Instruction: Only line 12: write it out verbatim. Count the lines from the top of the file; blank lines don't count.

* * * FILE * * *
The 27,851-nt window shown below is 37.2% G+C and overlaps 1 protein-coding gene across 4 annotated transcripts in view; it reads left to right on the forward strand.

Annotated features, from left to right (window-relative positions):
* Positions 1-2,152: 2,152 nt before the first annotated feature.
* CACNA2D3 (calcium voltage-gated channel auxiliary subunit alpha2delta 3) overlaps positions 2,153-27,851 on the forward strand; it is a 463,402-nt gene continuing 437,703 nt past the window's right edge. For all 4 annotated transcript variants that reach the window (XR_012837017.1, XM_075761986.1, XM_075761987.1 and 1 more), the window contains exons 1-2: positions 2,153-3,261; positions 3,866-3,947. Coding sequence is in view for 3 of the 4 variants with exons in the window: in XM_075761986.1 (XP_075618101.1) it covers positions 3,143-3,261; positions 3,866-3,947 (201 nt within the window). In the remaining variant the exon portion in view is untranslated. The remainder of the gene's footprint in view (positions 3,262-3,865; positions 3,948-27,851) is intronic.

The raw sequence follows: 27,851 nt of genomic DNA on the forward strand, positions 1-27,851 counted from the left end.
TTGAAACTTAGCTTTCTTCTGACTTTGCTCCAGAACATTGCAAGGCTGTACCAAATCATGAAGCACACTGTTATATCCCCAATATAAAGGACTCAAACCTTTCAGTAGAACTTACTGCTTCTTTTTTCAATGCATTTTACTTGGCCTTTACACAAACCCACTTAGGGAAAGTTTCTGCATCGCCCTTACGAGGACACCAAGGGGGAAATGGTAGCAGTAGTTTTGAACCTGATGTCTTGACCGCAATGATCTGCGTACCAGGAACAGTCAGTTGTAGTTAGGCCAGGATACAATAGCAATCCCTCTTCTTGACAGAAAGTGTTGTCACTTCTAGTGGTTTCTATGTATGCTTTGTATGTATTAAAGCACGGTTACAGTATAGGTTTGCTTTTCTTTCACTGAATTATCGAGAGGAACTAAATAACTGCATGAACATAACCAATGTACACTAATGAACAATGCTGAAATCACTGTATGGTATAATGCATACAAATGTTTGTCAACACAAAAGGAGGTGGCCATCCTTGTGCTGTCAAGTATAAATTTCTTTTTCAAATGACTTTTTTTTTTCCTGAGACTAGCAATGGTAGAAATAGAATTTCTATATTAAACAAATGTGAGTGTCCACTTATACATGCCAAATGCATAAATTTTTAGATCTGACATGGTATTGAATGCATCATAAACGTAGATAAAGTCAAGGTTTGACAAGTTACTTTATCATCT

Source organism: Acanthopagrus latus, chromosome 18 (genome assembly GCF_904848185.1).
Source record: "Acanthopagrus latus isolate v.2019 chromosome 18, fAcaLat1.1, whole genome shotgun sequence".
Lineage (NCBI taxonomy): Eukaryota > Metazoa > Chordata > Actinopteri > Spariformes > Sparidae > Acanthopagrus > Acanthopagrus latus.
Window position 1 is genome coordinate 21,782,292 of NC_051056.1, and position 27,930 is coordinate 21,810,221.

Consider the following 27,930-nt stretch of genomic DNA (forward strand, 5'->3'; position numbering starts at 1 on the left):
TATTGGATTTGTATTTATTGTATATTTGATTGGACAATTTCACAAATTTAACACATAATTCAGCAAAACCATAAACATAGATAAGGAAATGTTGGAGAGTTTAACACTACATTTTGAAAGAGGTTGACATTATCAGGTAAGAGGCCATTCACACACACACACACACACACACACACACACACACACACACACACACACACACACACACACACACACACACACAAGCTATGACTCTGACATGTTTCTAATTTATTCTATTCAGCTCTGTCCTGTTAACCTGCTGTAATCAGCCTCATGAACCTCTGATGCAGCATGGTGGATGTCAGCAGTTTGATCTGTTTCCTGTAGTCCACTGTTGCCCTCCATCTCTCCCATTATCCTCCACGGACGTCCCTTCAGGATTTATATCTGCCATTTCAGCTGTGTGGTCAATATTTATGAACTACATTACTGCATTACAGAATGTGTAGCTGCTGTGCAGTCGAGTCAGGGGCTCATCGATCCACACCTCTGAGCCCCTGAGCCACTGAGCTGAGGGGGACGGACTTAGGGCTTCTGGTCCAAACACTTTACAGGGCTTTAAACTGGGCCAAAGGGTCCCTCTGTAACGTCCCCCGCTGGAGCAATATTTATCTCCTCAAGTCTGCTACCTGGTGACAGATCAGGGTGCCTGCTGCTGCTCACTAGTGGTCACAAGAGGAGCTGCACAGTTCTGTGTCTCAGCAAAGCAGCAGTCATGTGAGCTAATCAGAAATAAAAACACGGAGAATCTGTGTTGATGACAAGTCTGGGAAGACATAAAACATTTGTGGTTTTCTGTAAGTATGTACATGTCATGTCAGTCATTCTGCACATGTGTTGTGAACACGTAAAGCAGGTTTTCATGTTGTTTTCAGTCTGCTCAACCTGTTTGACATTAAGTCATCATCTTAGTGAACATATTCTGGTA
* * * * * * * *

TATTGGATTTGTATTTATTGTATATTTGATTGGACAATTTCACAAATTTAACACATAATTCAGCAAAACCATAAACATAGATAAGGAAATGTTGGAGAGTTTAACACTACATTTTGAAAGAGGTTGACATTATCAGGTAAGAGGCCATTCACACACACACACACACACACACACACACACACACACACACACACACACACACACACACACACACACACACACAAGCTATGACTCTGACATGTTTCTAATTTATTCTATTCAGCTCTGTCCTGTTAACCTGCTGTAATCAGCCTCATGAACCTCTGATGCAGCATGGTGGATGTCAGCAGTTTGATCTGTTTCCTGTAGTCCACTGTTGCCCTCCATCTCTCCCATTATCCTCCACGGACGTCCCTTCAGGATTTATATCTGCCATTTCAGCTGTGTGGTCAATATTTATGAACTACATTACTGCATTACAGAATGTGTAGCTGCTGTGCAGTCGAGTCAGGGGCTCATCGATCCACACCTCTGAGCCCCTGAGCCACTGAGCTGAGGGGGACGGACTTAGGGCTTCTGGTCCAAACACTTTACAGGGCTTTAAACTGGGCCAAAGGGTCCCTCTGTAACGTCCCCCGCTGGAGCAATATTTATCTCCTCAAGTCTGCTACCTGGTGACAGATCAGGGTGCCTGCTGCTGCTCACTAGTGGTCACAAGAGGAGCTGCACAGTTCTGTGTCTCAGCAAAGCAGCAGTCATGTGAGCTAATCAGAAATAAAAACACGGAGAATCTGTGTTGATGACAAGTCTGGGAAGACATAAAACATTTGTGGTTTTCTGTAAGTATGTACATGTCATGTCAGTCATTCTGCACATGTGTTGTGAACACGTAAAGCAGGTTTTCATGTTGTTTTCAGTCTGCTCAACCTGTTTGACATTAAGTCATCATCTTAGTGAACATATTCTGGTA